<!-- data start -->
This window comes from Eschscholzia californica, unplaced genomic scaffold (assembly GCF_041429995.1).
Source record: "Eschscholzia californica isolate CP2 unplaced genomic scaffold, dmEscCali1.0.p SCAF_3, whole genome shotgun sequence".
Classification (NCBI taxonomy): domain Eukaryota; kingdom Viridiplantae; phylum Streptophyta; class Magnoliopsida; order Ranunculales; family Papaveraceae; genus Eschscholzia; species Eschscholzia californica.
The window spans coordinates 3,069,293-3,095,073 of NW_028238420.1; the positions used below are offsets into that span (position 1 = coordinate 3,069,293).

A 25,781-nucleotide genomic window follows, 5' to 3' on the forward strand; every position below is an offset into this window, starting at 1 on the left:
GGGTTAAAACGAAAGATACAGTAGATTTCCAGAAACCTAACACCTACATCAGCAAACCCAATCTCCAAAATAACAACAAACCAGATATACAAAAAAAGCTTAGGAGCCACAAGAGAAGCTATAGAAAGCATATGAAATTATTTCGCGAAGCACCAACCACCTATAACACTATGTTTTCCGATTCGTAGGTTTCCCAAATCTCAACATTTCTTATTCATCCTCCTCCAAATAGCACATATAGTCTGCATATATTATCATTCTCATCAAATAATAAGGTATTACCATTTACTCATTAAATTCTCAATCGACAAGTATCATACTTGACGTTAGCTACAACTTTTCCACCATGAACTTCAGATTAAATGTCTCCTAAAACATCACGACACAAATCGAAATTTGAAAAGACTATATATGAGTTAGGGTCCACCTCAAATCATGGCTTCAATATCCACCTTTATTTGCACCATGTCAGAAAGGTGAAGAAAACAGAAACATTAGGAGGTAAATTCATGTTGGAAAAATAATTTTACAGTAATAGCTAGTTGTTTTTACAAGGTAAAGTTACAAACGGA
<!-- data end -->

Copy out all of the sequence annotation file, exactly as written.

This window comes from Eschscholzia californica, unplaced genomic scaffold (assembly GCF_041429995.1).
Source record: "Eschscholzia californica isolate CP2 unplaced genomic scaffold, dmEscCali1.0.p SCAF_3, whole genome shotgun sequence".
Classification (NCBI taxonomy): domain Eukaryota; kingdom Viridiplantae; phylum Streptophyta; class Magnoliopsida; order Ranunculales; family Papaveraceae; genus Eschscholzia; species Eschscholzia californica.
The window spans coordinates 3,069,293-3,095,073 of NW_028238420.1; the positions used below are offsets into that span (position 1 = coordinate 3,069,293).

A 25,781-nucleotide genomic window follows, 5' to 3' on the forward strand; every position below is an offset into this window, starting at 1 on the left:
GGGTTAAAACGAAAGATACAGTAGATTTCCAGAAACCTAACACCTACATCAGCAAACCCAATCTCCAAAATAACAACAAACCAGATATACAAAAAAAGCTTAGGAGCCACAAGAGAAGCTATAGAAAGCATATGAAATTATTTCGCGAAGCACCAACCACCTATAACACTATGTTTTCCGATTCGTAGGTTTCCCAAATCTCAACATTTCTTATTCATCCTCCTCCAAATAGCACATATAGTCTGCATATATTATCATTCTCATCAAATAATAAGGTATTACCATTTACTCATTAAATTCTCAATCGACAAGTATCATACTTGACGTTAGCTACAACTTTTCCACCATGAACTTCAGATTAAATGTCTCCTAAAACATCACGACACAAATCGAAATTTGAAAAGACTATATATGAGTTAGGGTCCACCTCAAATCATGGCTTCAATATCCACCTTTATTTGCACCATGTCAGAAAGGTGAAGAAAACAGAAACATTAGGAGGTAAATTCATGTTGGAAAAATAATTTTACAGTAATAGCTAGTTGTTTTTACAAGGTAAAGTTACAAACGGA